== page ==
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Original Investigation |

Genetic and Environmental Influences on the Familial Transmission of Externalizing Disorders in Adoptive and Twin Offspring FREE

Brian M. Hicks, PhD1; Katherine T. Foster, BA1,2; William G. Iacono, PhD3; Matt McGue, PhD3
[+] Author Affiliations
1Department of Psychiatry, University of Michigan, Ann Arbor
2Department of Psychology, University of Michigan, Ann Arbor
3Department of Psychology, University of Minnesota, Minneapolis
JAMA Psychiatry. 2013;70(10):1076-1083. doi:10.1001/jamapsychiatry.2013.258.
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Published online

Importance  Twin-family studies have shown that parent-child resemblance on substance use disorders and antisocial behavior can be accounted for by the transmission of a general liability to a spectrum of externalizing disorders. Most studies, however, include only biological parents and offspring, which confound genetic and environmental transmission effects.

Objective  To examine the familial transmission of externalizing disorders among both adoptive (genetically unrelated) and biological relatives to better distinguish genetic and environmental mechanisms of transmission.

Design  Family study design wherein each family included the mother, father, and 2 offspring, including monozygotic twin, dizygotic twin, nontwin biological, and adoptive offspring. Structural equation modeling was used to estimate familial transmission effects and their genetic and environmental influences.

Setting  Participants were recruited from the community and assessed at a university laboratory.

Participants  A total of 1590 families with biological offspring and 409 families with adoptive offspring. Offspring participants were young adults (mean age, 26.2 years).

Main Outcomes and Measures  Symptom counts of conduct disorder, adult antisocial behavior, and alcohol, nicotine, and drug dependence.

Results  There was a medium effect for the transmission of the general externalizing liability for biological parents (r = 0.27-0.30) but not for adoptive parents (r = 0.03-0.07). In contrast, adoptive siblings exhibited significant similarity on the general externalizing liability (r = 0.21). Biometric analyses revealed that the general externalizing liability was highly heritable (a2 = 0.61) but also exhibited significant shared environmental influences (c2 = 0.20).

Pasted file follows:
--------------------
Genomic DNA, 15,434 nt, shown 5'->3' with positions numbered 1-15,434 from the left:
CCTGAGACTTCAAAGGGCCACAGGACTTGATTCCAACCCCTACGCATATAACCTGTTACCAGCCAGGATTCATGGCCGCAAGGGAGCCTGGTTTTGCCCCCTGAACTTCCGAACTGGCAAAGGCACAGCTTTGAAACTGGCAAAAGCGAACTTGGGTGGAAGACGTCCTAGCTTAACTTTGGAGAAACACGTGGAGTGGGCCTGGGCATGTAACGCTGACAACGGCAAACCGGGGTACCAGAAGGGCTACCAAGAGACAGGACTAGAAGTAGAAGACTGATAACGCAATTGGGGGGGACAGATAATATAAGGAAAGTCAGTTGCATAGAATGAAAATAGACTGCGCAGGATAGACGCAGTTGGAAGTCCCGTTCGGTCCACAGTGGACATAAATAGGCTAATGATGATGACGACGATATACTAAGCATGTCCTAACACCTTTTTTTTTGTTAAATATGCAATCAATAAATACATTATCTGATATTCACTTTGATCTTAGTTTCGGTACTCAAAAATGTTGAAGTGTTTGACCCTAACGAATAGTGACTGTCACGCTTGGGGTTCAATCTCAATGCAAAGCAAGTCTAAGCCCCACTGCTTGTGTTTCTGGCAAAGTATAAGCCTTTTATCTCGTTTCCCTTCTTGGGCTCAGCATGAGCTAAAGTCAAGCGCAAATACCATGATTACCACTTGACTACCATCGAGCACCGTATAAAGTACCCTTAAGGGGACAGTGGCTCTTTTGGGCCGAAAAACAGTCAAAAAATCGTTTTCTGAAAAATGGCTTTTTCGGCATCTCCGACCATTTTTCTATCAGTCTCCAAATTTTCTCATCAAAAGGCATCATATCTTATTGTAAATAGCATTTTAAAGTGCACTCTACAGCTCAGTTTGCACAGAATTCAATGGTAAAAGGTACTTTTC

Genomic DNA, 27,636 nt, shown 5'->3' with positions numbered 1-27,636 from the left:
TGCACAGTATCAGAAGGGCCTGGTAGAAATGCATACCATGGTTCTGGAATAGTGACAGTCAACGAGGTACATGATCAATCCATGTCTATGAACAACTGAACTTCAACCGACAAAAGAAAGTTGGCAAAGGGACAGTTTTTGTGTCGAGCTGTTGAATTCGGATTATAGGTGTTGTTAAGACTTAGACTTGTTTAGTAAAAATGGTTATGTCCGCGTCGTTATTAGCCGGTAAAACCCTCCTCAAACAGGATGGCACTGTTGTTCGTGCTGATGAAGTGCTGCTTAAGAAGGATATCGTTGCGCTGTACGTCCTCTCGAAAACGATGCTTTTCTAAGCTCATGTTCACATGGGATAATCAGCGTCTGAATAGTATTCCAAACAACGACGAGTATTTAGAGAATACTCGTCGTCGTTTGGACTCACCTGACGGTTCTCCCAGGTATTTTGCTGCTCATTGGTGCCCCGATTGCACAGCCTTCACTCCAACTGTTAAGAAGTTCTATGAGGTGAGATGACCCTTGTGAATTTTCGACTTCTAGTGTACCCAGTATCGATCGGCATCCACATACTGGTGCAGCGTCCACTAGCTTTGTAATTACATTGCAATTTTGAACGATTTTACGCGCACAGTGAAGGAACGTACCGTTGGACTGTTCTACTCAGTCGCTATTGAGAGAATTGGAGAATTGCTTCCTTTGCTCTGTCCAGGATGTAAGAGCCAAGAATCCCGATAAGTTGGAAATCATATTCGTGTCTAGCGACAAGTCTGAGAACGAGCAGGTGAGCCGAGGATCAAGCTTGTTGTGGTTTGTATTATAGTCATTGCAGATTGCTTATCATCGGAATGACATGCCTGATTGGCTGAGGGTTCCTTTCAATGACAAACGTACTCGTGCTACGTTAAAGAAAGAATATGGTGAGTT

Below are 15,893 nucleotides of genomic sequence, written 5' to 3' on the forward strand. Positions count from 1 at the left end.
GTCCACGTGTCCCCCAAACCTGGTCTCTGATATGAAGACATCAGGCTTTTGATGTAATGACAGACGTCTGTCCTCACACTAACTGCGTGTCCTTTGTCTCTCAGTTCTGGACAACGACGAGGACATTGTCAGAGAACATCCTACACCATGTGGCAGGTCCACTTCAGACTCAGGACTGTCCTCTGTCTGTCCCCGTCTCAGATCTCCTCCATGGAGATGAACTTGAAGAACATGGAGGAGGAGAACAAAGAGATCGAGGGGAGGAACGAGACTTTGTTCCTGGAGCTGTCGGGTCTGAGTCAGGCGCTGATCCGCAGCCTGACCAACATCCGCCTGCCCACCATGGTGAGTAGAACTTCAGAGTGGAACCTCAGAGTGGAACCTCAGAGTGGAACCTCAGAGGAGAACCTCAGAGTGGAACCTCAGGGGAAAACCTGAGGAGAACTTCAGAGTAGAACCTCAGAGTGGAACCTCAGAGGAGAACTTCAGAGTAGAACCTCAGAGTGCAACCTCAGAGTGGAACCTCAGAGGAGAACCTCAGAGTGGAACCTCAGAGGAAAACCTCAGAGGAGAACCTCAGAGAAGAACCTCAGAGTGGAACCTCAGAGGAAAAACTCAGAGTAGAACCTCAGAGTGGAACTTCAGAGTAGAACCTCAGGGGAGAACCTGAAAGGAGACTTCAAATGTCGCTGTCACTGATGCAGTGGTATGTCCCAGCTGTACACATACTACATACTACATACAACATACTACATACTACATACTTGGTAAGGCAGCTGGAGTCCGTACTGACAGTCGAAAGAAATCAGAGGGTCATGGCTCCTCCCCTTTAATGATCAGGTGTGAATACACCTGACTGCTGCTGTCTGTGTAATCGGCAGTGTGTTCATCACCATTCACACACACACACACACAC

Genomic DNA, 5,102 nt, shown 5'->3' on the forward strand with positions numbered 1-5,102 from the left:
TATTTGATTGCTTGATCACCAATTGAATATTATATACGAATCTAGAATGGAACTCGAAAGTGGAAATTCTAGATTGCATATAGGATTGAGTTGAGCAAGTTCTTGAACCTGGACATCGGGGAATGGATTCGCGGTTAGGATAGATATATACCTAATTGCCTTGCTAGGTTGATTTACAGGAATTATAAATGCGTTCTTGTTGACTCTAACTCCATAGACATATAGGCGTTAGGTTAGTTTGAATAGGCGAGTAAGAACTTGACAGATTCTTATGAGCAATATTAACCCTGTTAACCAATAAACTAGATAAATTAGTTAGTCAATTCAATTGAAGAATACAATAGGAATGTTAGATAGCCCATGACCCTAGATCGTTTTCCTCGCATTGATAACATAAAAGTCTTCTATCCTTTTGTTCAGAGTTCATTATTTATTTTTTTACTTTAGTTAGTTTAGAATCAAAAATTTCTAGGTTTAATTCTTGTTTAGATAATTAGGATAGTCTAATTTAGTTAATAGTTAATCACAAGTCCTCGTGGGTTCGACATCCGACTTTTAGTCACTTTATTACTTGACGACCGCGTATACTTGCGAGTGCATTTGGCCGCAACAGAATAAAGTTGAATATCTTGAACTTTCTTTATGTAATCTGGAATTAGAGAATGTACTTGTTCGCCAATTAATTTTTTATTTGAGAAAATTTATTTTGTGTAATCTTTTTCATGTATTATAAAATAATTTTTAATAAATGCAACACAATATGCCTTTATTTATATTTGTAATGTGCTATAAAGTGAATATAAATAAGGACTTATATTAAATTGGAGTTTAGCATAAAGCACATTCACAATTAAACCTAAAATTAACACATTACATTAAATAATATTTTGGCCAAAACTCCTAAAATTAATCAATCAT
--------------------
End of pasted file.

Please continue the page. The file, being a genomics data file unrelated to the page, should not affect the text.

Conclusions and Relevance  Parent-child resemblance for substance use disorders and antisocial behavior is primarily due to the genetic transmission of a general liability to a spectrum of externalizing disorders. Including adoptive siblings revealed a greater role of shared environmental influences on the general externalizing liability than previously detected in twin studies and indicates that sibling rather than parent-child similarity indexes important environmental risk factors for externalizing disorders.

Figures in this Article

Determining whether a disorder is transmitted within families—and if so, the genetic and environmental mechanisms of transmission—is fundamental to understanding its etiology, as a familial disorder suggests specific theoretical models by which to investigate risk mechanisms. Antisocial behavior and substance use disorders, collectively referred to as externalizing disorders, exhibit substantial familial transmission.13 Externalizing disorders not only run in families but also tend to run together in the same individual; that is, they exhibit high levels of comorbidity or co-occurrence.4 As such, one theory is that rather than risk for specific disorders, what is transmitted from parents to offspring is a broad liability that increases risk for a spectrum of externalizing disorders.5

Consistent with this model, we previously showed that the similarity between parents and their 17-year-old twin offspring for child and adult antisocial behavior, alcohol dependence, and drug dependence could be accounted for by the transmission of a general externalizing factor (r = 0.30).5 There were, however, disorder-specific effects across siblings, that is, effects that contributed to sibling similarity for a specific disorder over and above the general externalizing factor. Results from twin studies indicated that genetic influences accounted for most familial transmission, as the heritability of the externalizing factor in late adolescence was estimated at 0.80 to 0.85 with no shared environmental influences (environmental influences that contribute to similarity among relatives).58